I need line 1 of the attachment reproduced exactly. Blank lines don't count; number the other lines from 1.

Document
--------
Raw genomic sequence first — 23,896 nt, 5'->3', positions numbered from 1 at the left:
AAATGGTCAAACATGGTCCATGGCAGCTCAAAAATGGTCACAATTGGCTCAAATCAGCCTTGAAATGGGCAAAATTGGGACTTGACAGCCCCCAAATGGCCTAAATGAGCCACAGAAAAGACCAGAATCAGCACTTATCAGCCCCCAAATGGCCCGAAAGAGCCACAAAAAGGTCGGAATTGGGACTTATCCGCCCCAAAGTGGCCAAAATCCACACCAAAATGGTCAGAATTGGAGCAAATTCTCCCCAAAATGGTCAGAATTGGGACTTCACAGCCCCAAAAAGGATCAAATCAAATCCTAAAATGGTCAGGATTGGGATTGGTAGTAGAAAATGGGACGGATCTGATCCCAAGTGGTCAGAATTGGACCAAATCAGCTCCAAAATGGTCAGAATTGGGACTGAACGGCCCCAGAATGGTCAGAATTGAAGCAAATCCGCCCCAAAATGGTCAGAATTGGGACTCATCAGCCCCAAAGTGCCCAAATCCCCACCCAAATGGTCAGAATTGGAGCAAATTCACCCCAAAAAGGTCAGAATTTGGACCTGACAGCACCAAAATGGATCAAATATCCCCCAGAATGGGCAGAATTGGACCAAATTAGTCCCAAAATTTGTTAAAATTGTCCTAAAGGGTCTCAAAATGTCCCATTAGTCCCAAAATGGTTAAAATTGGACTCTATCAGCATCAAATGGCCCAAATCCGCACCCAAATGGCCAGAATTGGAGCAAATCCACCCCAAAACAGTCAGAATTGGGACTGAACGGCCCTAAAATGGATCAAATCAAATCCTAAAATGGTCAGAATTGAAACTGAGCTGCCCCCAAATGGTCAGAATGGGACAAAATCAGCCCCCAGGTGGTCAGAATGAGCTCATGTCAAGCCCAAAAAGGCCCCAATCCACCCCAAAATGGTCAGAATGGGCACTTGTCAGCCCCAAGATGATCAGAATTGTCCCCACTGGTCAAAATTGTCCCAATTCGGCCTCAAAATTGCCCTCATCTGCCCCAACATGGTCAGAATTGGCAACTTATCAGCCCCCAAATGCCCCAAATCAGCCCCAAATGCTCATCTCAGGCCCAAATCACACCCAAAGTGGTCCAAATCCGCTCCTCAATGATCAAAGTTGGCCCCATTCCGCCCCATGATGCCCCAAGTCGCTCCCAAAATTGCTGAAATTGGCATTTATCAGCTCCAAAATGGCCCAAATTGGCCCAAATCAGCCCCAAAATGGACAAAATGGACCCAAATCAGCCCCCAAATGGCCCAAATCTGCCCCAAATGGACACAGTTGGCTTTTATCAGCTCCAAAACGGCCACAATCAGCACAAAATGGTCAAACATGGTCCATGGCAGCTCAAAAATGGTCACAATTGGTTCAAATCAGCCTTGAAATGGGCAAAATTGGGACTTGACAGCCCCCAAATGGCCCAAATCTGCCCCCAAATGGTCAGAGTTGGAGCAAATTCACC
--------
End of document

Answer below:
Raw genomic sequence first — 23,896 nt, 5'->3', positions numbered from 1 at the left: